Digital Marketing and Social Media Strategy

Freeze @Criminal! This Is The @Police!

Photo by regolare

Back in November, 2007, I wrote a post about seeing Twitter featured on CSI. It was pretty interesting, because the detectives were scrolling through a victim’s tweets to try to find their assailant. I think that was the first mainstream media mention of our beloved little blue bird (do you know of one earlier?).

Twitter is becoming extremely popular with over 1,200% growth in the last year. When Twitter becomes a household form of communication, I wonder how long it will be before crimes are actually solved on it.

In the mean time, it’s interesting to watch police agencies use Twitter for their own purposes. In an article from the Associated Press, Be on the lookout for new police tool, aka Twitter, they write:

Since the fall, the FBI — “FBIPressOffice” on Twitter — has accumulated more than 2,000 followers, including people in at least 150 public safety agencies. Special Agent Jason Pack tweets about job fairs, computer worms, fugitives and missing children. During the presidential inauguration the FBI used the account to update information on checkpoints and subway stations that were closed in Washington.

The article adds:

Police are tweeting all over, from Canada to such U.S. cities as Boston, Baltimore, Richmond, Va., Boulder, Colo., Dalton, Ga., and Mount Pleasant, S.C. Fire departments do it in Napa, Calif., Charlotte, N.C., Trenton, Mo., Mesa, Ariz., and Oradell, N.J.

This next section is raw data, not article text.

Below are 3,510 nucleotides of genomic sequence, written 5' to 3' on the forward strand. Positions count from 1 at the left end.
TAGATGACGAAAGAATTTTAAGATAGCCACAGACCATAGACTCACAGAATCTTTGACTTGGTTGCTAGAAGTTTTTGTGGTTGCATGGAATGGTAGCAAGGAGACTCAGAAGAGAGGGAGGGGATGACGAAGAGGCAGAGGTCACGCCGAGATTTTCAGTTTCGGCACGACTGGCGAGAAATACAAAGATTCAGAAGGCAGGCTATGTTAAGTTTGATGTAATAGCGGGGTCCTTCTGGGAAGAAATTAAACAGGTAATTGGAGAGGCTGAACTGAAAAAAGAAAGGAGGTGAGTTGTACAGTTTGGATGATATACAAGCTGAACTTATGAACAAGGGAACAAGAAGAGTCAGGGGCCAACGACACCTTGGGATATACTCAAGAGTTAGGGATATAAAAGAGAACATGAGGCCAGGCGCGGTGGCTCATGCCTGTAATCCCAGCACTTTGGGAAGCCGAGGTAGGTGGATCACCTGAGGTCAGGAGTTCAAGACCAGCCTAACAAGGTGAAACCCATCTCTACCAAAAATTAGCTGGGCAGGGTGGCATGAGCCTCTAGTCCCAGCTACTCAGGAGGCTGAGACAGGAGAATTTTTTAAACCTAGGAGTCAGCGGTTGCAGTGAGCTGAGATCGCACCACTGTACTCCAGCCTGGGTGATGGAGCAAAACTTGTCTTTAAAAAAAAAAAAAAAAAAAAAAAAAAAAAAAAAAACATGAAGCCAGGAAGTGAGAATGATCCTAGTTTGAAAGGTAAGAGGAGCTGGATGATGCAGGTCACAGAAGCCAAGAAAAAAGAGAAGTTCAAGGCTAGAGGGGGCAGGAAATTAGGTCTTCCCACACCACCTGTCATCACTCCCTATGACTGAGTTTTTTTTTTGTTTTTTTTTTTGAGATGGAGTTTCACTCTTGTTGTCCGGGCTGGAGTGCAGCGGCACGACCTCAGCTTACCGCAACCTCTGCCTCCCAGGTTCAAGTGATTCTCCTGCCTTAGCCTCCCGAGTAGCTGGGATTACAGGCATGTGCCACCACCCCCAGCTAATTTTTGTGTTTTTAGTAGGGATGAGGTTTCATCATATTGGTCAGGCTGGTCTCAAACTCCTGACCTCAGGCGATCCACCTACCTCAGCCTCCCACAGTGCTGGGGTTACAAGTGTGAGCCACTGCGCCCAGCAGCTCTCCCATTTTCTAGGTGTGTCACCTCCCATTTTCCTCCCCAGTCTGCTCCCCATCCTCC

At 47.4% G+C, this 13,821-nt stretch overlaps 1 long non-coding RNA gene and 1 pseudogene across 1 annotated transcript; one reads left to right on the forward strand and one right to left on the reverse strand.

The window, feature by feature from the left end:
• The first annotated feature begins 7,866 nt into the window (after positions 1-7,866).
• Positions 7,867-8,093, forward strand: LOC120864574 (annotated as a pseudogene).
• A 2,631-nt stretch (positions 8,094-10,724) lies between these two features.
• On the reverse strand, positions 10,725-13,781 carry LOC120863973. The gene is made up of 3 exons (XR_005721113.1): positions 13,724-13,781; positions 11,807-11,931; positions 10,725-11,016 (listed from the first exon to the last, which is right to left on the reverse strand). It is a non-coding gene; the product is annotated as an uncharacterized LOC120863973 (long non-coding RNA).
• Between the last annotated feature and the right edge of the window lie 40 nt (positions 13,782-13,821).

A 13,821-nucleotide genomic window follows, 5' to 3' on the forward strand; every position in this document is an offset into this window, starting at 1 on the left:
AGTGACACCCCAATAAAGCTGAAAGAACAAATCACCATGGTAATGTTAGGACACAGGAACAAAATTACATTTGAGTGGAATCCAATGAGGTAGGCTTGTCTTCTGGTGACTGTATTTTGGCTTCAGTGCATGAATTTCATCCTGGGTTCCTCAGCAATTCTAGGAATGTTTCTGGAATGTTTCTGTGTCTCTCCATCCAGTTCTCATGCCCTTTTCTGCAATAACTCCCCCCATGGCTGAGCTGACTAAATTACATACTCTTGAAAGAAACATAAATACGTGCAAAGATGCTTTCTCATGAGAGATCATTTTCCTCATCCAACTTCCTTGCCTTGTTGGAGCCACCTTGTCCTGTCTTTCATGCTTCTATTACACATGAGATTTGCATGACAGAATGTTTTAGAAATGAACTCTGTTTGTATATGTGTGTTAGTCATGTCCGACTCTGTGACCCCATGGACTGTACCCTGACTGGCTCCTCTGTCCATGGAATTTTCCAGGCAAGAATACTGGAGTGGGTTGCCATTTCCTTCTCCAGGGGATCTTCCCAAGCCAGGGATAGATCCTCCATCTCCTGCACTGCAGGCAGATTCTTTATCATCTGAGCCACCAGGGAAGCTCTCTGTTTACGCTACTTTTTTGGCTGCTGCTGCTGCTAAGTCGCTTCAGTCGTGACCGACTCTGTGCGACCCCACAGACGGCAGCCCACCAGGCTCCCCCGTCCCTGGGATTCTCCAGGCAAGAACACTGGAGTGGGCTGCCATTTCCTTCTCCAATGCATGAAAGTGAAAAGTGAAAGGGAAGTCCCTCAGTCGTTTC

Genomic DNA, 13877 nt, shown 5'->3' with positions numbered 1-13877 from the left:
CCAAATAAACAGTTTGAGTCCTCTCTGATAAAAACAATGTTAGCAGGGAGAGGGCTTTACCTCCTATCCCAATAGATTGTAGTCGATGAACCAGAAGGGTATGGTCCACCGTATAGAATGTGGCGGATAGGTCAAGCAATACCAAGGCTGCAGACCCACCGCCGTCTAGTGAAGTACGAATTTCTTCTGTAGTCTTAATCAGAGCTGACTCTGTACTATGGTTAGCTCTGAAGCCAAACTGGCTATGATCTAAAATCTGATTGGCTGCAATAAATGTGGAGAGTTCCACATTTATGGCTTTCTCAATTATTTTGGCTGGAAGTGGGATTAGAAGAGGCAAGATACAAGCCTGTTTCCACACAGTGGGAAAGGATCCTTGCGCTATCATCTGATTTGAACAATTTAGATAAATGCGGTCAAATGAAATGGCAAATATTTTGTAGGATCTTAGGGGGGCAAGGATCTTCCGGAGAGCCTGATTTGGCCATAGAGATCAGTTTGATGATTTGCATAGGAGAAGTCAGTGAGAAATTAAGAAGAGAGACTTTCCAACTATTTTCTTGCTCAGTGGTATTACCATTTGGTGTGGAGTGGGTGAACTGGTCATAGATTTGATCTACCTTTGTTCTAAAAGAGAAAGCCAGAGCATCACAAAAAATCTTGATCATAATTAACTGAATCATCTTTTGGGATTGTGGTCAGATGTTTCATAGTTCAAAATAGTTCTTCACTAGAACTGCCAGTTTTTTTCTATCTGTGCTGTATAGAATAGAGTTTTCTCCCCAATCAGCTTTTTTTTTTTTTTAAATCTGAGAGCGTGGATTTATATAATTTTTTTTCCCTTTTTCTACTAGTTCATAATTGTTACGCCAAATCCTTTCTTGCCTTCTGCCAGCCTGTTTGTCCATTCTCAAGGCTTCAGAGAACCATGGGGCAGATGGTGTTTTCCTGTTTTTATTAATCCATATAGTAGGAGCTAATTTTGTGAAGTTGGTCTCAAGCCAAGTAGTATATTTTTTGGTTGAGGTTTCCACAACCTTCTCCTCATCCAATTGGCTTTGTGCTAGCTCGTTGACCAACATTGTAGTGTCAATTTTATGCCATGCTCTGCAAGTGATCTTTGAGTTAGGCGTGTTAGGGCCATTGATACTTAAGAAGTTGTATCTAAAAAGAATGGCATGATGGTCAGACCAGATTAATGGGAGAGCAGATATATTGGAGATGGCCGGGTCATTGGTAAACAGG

It concludes that police still don’t depend on Twitter as a serious crime fighting tool, but they are seeing good uses for it to enhance their communication and public relations initiatives.

I suppose it’s only a matter of time before actual crimes begin to get solved using Twitter. For now we can still use YouTube for that. <— you should read this.

Do you know of any Twitter crime fighting examples?

Photo by: regolare


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  • My issue though with this is that when people report crimes are they telling the truth? I hope so.

    Last year, I remember there was an incident over on tweet secret or secret tweet where someone tweeted that they were being molested (a young kid supposedly tweeted this) and so many individuals were trying to figure out how to get to this child. Tweet Secret said they could only find the IP address of the person who tweeted that incident but they could not reveal any other information about this.

    It made me wonder then how could the police use twitter effectively as a web tool? If people are going to lie about situations (which is a lot) how to we take a person's tweet seriously if they are honestly being hurt or in danger. I hate questioning this but it does make you wonder. I don't know then if taking a picture or video is necessary to help document your situation? But how can you take a picture of yourself being assaulted or raped? Or maybe try to get a picture of the assailant? But you have to be crafty in doing that.

    Thank you for sharing!

  • Some really valid points. The article did address this too, that some fakes
    could occur. It mentioned a fake police department on Twitter too. This
    could cause some mass confusion.